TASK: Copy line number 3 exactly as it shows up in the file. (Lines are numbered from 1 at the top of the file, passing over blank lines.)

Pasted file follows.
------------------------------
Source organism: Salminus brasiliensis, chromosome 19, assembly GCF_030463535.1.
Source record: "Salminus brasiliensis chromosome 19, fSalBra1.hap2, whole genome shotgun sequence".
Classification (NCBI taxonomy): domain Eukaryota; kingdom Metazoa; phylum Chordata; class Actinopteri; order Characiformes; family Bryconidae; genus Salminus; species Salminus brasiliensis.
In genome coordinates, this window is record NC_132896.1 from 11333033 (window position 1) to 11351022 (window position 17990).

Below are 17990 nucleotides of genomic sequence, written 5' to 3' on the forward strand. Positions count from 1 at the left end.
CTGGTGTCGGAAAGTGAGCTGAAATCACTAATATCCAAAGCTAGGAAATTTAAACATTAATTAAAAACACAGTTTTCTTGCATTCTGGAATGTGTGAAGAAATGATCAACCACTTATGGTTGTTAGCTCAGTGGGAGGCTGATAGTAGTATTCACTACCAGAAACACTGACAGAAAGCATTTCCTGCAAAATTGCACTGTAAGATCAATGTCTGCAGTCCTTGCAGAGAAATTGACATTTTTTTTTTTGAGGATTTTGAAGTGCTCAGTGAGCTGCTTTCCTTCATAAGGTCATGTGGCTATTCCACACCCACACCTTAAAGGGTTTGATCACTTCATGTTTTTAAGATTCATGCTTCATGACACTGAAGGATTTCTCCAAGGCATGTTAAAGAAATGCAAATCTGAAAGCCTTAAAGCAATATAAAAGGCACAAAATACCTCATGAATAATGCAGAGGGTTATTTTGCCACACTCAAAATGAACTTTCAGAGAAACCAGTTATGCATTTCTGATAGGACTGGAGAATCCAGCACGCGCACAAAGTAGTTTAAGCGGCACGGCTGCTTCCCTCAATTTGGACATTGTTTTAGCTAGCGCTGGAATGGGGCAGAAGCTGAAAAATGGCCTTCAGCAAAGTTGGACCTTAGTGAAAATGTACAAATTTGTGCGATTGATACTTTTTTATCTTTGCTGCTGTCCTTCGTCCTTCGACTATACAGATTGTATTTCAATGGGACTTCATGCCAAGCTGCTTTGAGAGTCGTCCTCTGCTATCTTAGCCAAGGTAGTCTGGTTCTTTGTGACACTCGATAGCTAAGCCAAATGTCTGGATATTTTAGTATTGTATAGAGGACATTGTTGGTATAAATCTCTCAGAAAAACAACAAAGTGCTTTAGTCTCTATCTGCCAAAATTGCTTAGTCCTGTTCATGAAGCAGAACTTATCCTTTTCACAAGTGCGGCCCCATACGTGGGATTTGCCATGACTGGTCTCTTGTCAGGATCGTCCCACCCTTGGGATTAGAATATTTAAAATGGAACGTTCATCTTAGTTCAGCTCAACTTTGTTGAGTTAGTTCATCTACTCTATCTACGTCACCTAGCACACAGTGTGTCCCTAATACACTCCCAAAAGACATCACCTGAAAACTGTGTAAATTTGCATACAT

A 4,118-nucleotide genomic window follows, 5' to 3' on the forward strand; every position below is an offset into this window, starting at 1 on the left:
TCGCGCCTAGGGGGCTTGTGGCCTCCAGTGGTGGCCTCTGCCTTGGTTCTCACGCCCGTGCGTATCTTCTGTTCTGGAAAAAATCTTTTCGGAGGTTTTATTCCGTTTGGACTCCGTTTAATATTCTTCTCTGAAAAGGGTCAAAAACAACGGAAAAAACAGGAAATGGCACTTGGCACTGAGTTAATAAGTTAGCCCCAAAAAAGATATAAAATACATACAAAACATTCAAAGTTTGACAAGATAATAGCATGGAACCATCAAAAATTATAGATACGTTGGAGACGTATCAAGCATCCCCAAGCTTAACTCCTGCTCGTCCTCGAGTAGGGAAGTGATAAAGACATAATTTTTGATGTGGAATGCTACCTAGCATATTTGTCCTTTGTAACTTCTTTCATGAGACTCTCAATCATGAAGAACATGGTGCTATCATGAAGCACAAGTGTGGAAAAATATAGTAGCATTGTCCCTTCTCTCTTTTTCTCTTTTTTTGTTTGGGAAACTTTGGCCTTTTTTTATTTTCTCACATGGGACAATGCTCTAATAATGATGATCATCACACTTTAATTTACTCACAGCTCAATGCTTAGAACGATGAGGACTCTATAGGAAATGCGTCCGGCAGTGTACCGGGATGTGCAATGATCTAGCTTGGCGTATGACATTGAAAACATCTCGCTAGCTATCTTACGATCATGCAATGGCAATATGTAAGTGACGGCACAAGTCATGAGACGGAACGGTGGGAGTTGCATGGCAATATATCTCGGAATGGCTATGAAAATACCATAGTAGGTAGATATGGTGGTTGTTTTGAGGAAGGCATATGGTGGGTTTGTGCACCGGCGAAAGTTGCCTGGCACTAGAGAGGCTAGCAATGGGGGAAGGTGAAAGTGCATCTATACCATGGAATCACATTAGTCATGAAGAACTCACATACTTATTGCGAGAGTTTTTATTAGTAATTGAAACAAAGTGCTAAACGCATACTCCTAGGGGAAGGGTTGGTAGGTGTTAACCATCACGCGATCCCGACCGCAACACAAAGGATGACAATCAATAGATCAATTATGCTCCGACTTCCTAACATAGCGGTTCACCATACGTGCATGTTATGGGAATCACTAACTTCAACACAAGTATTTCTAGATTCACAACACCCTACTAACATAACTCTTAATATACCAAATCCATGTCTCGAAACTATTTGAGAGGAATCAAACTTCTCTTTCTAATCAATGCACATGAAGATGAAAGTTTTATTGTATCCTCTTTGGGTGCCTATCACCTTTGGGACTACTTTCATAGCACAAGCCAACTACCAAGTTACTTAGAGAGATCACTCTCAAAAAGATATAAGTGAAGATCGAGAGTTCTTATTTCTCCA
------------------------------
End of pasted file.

Classification (NCBI taxonomy): domain Eukaryota; kingdom Metazoa; phylum Chordata; class Actinopteri; order Characiformes; family Bryconidae; genus Salminus; species Salminus brasiliensis.